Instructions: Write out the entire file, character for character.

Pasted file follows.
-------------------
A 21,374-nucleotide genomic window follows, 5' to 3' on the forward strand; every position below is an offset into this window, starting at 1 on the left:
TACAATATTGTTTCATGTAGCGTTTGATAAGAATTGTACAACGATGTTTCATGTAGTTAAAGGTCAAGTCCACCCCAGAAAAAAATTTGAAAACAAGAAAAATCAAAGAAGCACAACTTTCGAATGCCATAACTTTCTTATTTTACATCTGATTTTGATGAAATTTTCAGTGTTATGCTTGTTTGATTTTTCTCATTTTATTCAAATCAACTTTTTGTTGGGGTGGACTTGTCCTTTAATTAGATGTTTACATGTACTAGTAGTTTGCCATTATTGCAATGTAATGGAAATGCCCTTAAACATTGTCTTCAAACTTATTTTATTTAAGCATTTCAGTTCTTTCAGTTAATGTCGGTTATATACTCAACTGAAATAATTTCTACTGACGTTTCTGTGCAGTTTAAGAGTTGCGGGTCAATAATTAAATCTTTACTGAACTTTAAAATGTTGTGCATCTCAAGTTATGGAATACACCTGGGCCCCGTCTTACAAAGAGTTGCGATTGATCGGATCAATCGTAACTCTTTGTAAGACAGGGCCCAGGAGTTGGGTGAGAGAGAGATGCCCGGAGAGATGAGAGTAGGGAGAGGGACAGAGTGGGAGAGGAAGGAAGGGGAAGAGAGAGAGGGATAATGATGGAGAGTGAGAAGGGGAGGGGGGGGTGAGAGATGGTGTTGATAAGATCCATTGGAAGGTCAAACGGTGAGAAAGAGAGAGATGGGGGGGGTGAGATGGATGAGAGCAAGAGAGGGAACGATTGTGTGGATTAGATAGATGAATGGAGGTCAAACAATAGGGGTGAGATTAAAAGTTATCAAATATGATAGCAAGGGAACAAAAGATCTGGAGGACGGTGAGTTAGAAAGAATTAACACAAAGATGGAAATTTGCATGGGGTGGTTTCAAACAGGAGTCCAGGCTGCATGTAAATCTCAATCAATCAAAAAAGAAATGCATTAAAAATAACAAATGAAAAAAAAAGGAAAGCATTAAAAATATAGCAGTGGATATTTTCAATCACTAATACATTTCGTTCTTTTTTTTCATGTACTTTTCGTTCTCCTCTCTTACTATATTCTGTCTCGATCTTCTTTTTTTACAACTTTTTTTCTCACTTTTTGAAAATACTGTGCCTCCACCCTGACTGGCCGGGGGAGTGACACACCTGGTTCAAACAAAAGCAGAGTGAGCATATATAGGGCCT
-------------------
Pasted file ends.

A 21,374-nucleotide genomic window follows, 5' to 3' on the forward strand; every position below is an offset into this window, starting at 1 on the left:
TACAATATTGTTTCATGTAGCGTTTGATAAGAATTGTACAACGATGTTTCATGTAGTTAAAGGTCAAGTCCACCCCAGAAAAAAATTTGAAAACAAGAAAAATCAAAGAAGCACAACTTTCGAATGCCATAACTTTCTTATTTTACATCTGATTTTGATGAAATTTTCAGTGTTATGCTTGTTTGATTTTTCTCATTTTATTCAAATCAACTTTTTGTTGGGGTGGACTTGTCCTTTAATTAGATGTTTACATGTACTAGTAGTTTGCCATTATTGCAATGTAATGGAAATGCCCTTAAACATTGTCTTCAAACTTATTTTATTTAAGCATTTCAGTTCTTTCAGTTAATGTCGGTTATATACTCAACTGAAATAATTTCTACTGACGTTTCTGTGCAGTTTAAGAGTTGCGGGTCAATAATTAAATCTTTACTGAACTTTAAAATGTTGTGCATCTCAAGTTATGGAATACACCTGGGCCCCGTCTTACAAAGAGTTGCGATTGATCGGATCAATCGTAACTCTTTGTAAGACAGGGCCCAGGAGTTGGGTGAGAGAGAGATGCCCGGAGAGATGAGAGTAGGGAGAGGGACAGAGTGGGAGAGGAAGGAAGGGGAAGAGAGAGAGGGATAATGATGGAGAGTGAGAAGGGGAGGGGGGGGTGAGAGATGGTGTTGATAAGATCCATTGGAAGGTCAAACGGTGAGAAAGAGAGAGATGGGGGGGGTGAGATGGATGAGAGCAAGAGAGGGAACGATTGTGTGGATTAGATAGATGAATGGAGGTCAAACAATAGGGGTGAGATTAAAAGTTATCAAATATGATAGCAAGGGAACAAAAGATCTGGAGGACGGTGAGTTAGAAAGAATTAACACAAAGATGGAAATTTGCATGGGGTGGTTTCAAACAGGAGTCCAGGCTGCATGTAAATCTCAATCAATCAAAAAAGAAATGCATTAAAAATAACAAATGAAAAAAAAAGGAAAGCATTAAAAATATAGCAGTGGATATTTTCAATCACTAATACATTTCGTTCTTTTTTTTCATGTACTTTTCGTTCTCCTCTCTTACTATATTCTGTCTCGATCTTCTTTTTTTACAACTTTTTTTCTCACTTTTTGAAAATACTGTGCCTCCACCCTGACTGGCCGGGGGAGTGACACACCTGGTTCAAACAAAAGCAGAGTGAGCATATATAGGGCCT